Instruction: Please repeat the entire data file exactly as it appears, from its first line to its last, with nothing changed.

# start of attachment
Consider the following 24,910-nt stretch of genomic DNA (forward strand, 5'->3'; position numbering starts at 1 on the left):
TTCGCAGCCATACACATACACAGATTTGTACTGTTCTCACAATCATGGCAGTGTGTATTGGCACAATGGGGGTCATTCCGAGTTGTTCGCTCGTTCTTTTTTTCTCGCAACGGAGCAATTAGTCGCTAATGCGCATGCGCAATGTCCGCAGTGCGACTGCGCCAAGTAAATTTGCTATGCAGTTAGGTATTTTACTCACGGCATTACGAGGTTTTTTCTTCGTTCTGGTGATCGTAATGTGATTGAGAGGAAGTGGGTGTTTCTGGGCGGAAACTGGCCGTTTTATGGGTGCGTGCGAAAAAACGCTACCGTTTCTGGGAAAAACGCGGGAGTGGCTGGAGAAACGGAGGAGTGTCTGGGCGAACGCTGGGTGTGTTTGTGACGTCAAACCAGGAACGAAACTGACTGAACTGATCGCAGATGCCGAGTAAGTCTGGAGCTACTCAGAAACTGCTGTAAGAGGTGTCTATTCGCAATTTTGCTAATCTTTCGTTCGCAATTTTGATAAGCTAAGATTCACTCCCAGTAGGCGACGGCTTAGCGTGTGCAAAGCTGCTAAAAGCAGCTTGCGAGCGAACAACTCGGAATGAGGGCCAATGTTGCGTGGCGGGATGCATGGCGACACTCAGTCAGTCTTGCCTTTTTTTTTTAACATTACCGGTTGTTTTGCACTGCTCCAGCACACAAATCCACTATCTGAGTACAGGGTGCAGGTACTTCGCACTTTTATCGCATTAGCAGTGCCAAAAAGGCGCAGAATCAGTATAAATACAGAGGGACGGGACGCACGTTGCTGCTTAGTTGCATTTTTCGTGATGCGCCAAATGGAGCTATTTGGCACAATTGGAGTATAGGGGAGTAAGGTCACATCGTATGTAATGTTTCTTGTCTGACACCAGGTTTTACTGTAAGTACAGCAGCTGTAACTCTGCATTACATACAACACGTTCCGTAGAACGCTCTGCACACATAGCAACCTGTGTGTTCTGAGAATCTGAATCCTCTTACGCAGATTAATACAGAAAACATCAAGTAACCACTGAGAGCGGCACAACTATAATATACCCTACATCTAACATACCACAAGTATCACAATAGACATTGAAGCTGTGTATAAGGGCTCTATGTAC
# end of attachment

Consider the following 24,910-nt stretch of genomic DNA (forward strand, 5'->3'; position numbering starts at 1 on the left):
TTCGCAGCCATACACATACACAGATTTGTACTGTTCTCACAATCATGGCAGTGTGTATTGGCACAATGGGGGTCATTCCGAGTTGTTCGCTCGTTCTTTTTTTCTCGCAACGGAGCAATTAGTCGCTAATGCGCATGCGCAATGTCCGCAGTGCGACTGCGCCAAGTAAATTTGCTATGCAGTTAGGTATTTTACTCACGGCATTACGAGGTTTTTTCTTCGTTCTGGTGATCGTAATGTGATTGAGAGGAAGTGGGTGTTTCTGGGCGGAAACTGGCCGTTTTATGGGTGCGTGCGAAAAAACGCTACCGTTTCTGGGAAAAACGCGGGAGTGGCTGGAGAAACGGAGGAGTGTCTGGGCGAACGCTGGGTGTGTTTGTGACGTCAAACCAGGAACGAAACTGACTGAACTGATCGCAGATGCCGAGTAAGTCTGGAGCTACTCAGAAACTGCTGTAAGAGGTGTCTATTCGCAATTTTGCTAATCTTTCGTTCGCAATTTTGATAAGCTAAGATTCACTCCCAGTAGGCGACGGCTTAGCGTGTGCAAAGCTGCTAAAAGCAGCTTGCGAGCGAACAACTCGGAATGAGGGCCAATGTTGCGTGGCGGGATGCATGGCGACACTCAGTCAGTCTTGCCTTTTTTTTTTAACATTACCGGTTGTTTTGCACTGCTCCAGCACACAAATCCACTATCTGAGTACAGGGTGCAGGTACTTCGCACTTTTATCGCATTAGCAGTGCCAAAAAGGCGCAGAATCAGTATAAATACAGAGGGACGGGACGCACGTTGCTGCTTAGTTGCATTTTTCGTGATGCGCCAAATGGAGCTATTTGGCACAATTGGAGTATAGGGGAGTAAGGTCACATCGTATGTAATGTTTCTTGTCTGACACCAGGTTTTACTGTAAGTACAGCAGCTGTAACTCTGCATTACATACAACACGTTCCGTAGAACGCTCTGCACACATAGCAACCTGTGTGTTCTGAGAATCTGAATCCTCTTACGCAGATTAATACAGAAAACATCAAGTAACCACTGAGAGCGGCACAACTATAATATACCCTACATCTAACATACCACAAGTATCACAATAGACATTGAAGCTGTGTATAAGGGCTCTATGTAC